As Toronto continues to expand, evolve, and stay the coolest, most ambitious city in Canada, you’ll want all the best amenities, cultural attractions, job opportunities, and transit links close to home, but without having to spend a fortune. By using our user-friendly database, you’ll be able to browse through listings with clear descriptions and pictures, walk-scores, video tours, 3D floor plans, and a number of other features to really show off each property. You can define the space parameters, price, and area of town for each search. Each new apartment uploaded to our website is shared all over the web, and can be easily shared to help you get a second opinion or bookmark a spot for later viewing. It’s simply the best way to rent apartments in Toronto, from The Junction to Dovercourt Village and beyond!

Stay tuned for more information about other popular Toronto neighbourhoods and for how you can get the most out of our premier service.



How To Make A New Rental Feel Like Home Sweet Home


Unless you’ve done it dozens of times — and unless you’re the World’s Most Organized Person — moving into a new house or apartment is usually a stressful, expensive, and tiring experience. And while you might cover every last detail of the shuffle from Point A to Point B, sometimes that first night in a new place poses a different set of challenges. After your friends or the movers take off, you’ll find yourself in a very empty-feeling space, surrounded by towering piles of boxes and bare walls. At this point, it’s common to feel a bit stranded, a bit out of sorts and dazed, and a bit irritable — especially if you’re a student moving out for the first time, you’ve never lived alone, or you have young kids or pets just getting accustomed to a major change.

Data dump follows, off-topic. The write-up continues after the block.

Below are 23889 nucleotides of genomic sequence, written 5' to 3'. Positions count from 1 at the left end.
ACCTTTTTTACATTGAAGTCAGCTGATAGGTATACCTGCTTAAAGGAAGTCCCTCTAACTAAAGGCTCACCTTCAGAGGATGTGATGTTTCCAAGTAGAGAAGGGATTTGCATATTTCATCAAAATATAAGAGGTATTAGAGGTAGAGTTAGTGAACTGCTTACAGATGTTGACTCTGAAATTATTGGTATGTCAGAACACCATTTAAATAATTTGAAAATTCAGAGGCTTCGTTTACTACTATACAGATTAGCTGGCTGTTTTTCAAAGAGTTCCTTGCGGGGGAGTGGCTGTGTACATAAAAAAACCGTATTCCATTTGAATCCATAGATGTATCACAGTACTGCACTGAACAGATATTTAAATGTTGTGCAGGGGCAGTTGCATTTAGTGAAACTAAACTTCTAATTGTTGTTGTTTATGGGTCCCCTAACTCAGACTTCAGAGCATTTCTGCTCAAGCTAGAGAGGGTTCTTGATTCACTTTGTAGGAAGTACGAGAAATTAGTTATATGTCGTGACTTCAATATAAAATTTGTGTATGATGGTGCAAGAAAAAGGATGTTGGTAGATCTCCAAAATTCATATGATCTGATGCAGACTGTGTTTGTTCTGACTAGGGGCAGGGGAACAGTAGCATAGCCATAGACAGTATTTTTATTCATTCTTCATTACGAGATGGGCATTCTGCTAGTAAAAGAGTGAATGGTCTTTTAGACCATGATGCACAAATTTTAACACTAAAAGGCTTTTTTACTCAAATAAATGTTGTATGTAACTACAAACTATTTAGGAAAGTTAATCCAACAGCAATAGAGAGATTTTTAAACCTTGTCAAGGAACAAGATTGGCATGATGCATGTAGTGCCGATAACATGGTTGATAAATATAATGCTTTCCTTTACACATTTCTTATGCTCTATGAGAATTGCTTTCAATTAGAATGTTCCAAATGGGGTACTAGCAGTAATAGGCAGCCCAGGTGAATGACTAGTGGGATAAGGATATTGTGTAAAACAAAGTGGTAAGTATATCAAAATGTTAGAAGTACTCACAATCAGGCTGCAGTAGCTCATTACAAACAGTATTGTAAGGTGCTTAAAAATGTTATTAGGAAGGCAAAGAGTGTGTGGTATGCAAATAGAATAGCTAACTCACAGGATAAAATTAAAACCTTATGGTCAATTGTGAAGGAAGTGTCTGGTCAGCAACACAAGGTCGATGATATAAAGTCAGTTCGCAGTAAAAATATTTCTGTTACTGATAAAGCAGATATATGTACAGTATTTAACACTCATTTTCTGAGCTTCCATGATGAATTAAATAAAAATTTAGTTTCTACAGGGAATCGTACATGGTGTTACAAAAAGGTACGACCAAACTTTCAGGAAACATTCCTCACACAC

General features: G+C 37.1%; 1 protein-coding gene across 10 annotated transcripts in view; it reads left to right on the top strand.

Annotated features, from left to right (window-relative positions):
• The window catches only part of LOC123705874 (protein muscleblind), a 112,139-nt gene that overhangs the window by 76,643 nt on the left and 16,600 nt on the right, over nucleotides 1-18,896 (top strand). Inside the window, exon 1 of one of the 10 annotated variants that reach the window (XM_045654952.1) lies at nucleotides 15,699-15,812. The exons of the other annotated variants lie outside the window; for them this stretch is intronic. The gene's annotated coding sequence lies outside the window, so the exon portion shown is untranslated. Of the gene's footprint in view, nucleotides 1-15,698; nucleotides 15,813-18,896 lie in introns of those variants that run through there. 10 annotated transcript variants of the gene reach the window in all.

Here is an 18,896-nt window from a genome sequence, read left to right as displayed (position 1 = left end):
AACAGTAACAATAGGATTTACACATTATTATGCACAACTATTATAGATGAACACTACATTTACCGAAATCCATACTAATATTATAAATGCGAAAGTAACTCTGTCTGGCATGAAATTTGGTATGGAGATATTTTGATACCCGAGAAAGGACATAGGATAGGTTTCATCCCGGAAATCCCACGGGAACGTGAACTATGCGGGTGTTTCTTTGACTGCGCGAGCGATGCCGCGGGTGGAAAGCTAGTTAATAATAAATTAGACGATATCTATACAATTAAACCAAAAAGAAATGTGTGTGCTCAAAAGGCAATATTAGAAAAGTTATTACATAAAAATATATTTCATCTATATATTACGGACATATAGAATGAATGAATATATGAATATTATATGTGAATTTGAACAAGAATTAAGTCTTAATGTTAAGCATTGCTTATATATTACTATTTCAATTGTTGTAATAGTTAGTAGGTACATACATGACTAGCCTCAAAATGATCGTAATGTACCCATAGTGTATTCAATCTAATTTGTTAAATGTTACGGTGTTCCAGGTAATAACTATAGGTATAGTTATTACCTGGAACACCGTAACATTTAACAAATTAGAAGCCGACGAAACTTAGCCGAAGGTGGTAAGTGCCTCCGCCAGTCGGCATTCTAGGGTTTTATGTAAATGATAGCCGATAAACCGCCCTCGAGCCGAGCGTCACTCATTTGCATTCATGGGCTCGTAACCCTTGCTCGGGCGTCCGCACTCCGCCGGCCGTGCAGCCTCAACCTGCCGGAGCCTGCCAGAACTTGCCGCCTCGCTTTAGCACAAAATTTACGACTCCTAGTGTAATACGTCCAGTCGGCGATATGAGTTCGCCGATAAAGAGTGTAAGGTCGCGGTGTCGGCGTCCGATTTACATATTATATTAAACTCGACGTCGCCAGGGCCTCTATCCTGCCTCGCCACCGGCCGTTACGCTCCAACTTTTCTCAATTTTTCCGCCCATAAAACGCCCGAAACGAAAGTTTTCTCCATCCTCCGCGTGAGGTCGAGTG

In the chaos of a move, don’t forget to prepare for those first couple of days and nights in the new digs! Heed these easy recommendations, and you’ll find the process of settling in so much easier.